Create optimised location-specific landing pages

On your site itself, make sure you have dedicated location-specific pages on there. Not only will it send signals to search engines that you’ve invested time into advertising in that local area but it also allows you to create content that specifically targets that area.

By tailoring content to your audiences you’re able to show audiences that you are authentic and know the local area, all of which helps to build that trust element of a site, something that’s more important than ever thanks to the E-E-A-T guidelines.

Write content specific to each location

When building out your online presence, think about the terms audiences in that area will be searching for and create locally relevant content that reflects it.

Including the location name and its surrounding areas, as well as terms such as ‘near you’ and ‘in [LOCATION]’ will make it clear what your page is about.

Let’s say you’re a landscape gardener who operates in specific areas in Greater Manchester such as Oldham, Bury, and Rochdale. You want to create three separate pages that target those areas, including industry keywords such as ‘landscape gardener Oldham’ or ‘gardening services Bury’.

However, don’t overdo it! Include place names and locations where it is natural to do so. Adding them into sentences in a way that doesn’t look organic will make your page look spammy.

Build backlinks from local websites

Backlinks are the online equivalent of endorsements. They show to Google that other established sites trust your site.

So, once you’ve created your landing pages that are filled with rich, localised content, work to attain links from websites in that local area such as directories.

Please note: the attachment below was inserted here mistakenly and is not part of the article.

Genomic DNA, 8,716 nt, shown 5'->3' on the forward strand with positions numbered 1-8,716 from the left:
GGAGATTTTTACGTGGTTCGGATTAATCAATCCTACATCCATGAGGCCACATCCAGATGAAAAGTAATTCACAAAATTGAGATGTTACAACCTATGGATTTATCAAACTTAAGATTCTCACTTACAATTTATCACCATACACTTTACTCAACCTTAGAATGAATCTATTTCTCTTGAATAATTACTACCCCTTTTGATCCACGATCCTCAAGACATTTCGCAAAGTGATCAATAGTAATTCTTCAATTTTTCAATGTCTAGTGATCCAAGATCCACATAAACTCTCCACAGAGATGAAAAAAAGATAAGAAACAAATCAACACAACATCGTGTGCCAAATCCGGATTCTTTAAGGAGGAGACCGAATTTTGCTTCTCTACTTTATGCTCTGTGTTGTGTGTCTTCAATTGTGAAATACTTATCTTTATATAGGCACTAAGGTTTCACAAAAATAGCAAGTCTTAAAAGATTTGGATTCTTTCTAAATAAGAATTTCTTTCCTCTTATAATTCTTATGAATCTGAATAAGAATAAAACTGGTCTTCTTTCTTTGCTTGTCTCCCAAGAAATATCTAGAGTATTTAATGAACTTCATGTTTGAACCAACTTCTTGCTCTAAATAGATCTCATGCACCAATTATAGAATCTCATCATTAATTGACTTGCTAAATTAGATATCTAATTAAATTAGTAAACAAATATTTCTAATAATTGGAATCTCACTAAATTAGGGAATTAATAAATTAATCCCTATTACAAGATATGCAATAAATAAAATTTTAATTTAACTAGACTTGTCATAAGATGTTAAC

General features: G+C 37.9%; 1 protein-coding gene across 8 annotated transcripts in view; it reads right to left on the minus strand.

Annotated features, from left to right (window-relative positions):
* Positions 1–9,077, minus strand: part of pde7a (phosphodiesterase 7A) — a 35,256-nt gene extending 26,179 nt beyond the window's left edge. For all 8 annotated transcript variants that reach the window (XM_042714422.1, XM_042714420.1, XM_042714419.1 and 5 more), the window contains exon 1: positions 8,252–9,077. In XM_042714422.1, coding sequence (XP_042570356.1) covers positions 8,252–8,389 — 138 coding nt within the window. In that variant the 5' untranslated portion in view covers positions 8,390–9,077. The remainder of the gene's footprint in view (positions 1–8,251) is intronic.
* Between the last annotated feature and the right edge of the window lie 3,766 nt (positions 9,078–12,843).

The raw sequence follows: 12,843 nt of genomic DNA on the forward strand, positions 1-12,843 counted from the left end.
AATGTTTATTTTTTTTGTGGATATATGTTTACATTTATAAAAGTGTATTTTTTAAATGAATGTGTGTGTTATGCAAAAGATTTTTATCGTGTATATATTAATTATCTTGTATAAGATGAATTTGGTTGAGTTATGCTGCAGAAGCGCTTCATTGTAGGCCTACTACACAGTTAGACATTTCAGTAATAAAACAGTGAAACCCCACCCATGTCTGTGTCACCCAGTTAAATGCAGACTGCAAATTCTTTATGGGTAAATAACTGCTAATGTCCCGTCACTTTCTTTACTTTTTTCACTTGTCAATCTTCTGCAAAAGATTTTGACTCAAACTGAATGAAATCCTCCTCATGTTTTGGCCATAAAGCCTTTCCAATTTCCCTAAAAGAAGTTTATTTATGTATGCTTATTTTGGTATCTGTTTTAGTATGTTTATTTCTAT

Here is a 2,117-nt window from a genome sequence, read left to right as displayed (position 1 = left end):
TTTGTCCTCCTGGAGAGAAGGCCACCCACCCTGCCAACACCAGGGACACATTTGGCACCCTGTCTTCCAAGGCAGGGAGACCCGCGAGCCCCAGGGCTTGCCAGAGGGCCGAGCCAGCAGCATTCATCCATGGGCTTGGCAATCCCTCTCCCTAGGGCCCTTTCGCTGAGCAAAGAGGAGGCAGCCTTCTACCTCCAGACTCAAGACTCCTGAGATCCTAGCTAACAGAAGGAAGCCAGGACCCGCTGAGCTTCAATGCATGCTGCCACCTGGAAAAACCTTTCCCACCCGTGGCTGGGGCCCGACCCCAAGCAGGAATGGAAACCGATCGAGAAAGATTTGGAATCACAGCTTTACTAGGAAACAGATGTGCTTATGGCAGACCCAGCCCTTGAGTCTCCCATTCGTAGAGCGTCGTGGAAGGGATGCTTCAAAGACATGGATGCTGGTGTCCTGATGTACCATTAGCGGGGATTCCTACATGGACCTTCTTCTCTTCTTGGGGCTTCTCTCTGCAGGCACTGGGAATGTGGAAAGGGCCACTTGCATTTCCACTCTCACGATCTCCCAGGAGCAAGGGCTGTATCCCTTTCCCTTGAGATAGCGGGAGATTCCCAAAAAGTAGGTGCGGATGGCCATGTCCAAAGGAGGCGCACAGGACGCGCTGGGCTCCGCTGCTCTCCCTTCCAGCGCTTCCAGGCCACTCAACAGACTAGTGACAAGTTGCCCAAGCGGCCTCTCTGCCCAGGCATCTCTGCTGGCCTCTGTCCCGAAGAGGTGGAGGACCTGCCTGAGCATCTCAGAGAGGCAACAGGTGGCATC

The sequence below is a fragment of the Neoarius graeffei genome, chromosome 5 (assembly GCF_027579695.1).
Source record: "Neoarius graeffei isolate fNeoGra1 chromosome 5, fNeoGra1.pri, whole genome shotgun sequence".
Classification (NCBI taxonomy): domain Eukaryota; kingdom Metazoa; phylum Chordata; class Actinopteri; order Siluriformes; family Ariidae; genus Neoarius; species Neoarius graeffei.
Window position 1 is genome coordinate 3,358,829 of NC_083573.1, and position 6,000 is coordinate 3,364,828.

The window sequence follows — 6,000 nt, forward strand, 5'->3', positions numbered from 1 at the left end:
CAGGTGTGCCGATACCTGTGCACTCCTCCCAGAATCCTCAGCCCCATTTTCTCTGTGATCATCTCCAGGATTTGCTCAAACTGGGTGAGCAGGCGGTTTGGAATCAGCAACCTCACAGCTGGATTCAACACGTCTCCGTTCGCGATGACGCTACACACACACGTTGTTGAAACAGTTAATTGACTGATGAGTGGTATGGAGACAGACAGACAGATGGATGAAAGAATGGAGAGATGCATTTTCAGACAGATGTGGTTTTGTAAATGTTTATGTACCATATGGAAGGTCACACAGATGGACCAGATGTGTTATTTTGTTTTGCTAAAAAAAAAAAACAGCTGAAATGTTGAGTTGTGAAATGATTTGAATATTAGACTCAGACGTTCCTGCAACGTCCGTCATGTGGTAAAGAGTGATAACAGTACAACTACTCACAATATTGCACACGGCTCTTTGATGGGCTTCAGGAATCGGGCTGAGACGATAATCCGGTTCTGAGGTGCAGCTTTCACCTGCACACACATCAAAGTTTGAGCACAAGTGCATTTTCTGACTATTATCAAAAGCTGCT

Doing this will help boost your online profile in that area.

Top tips and things to avoid


  • Encourage local reviews: authentic reviews from people who live in that area are a fantastic signal to send to future customers and search engines.
  • Use a single domain: as mentioned, search engines like order and structure so having one domain that has relevant location-based URLs that sit under it is far more organised than several websites targeting locations.
  • Stay up to date with algorithm changes: this applies to any type of SEO campaign as well as this one. Learning about algorithm changes and core updates and adapting to them if necessary is an important step in ensuring sustained success.


  • Fast-track content with AI: it might be tempting to just ask AI to scale up your multi-location presence by writing content for you but that would be a huge error. Recent Core Updates by Google have severely punished sites that have created unhelpful, spammy content. It takes longer but the long-term benefits of writing the content yourself cannot be underestimated.
  • Stuff keywords into your content: another black hat SEO technique, overusing localised keywords just looks like spam to search engines. On top of that, it’s not helpful to the user, once they see that this page is servicing a certain area, there is no need to keep repeating it.
  • Fake it!: Don’t operate in that area? Don’t target it! False claims about operating in a local area lead to negative reviews and poor rankings. Virtual offices also cannot be used for GMB profiles, you must prove to search engines that you physically operate in that area.

Be the go-to person in your local area!

Optimising your website for multiple locations can unlock huge areas of business growth, as long as it’s done right.

If you still have questions feel free to speak to our team today.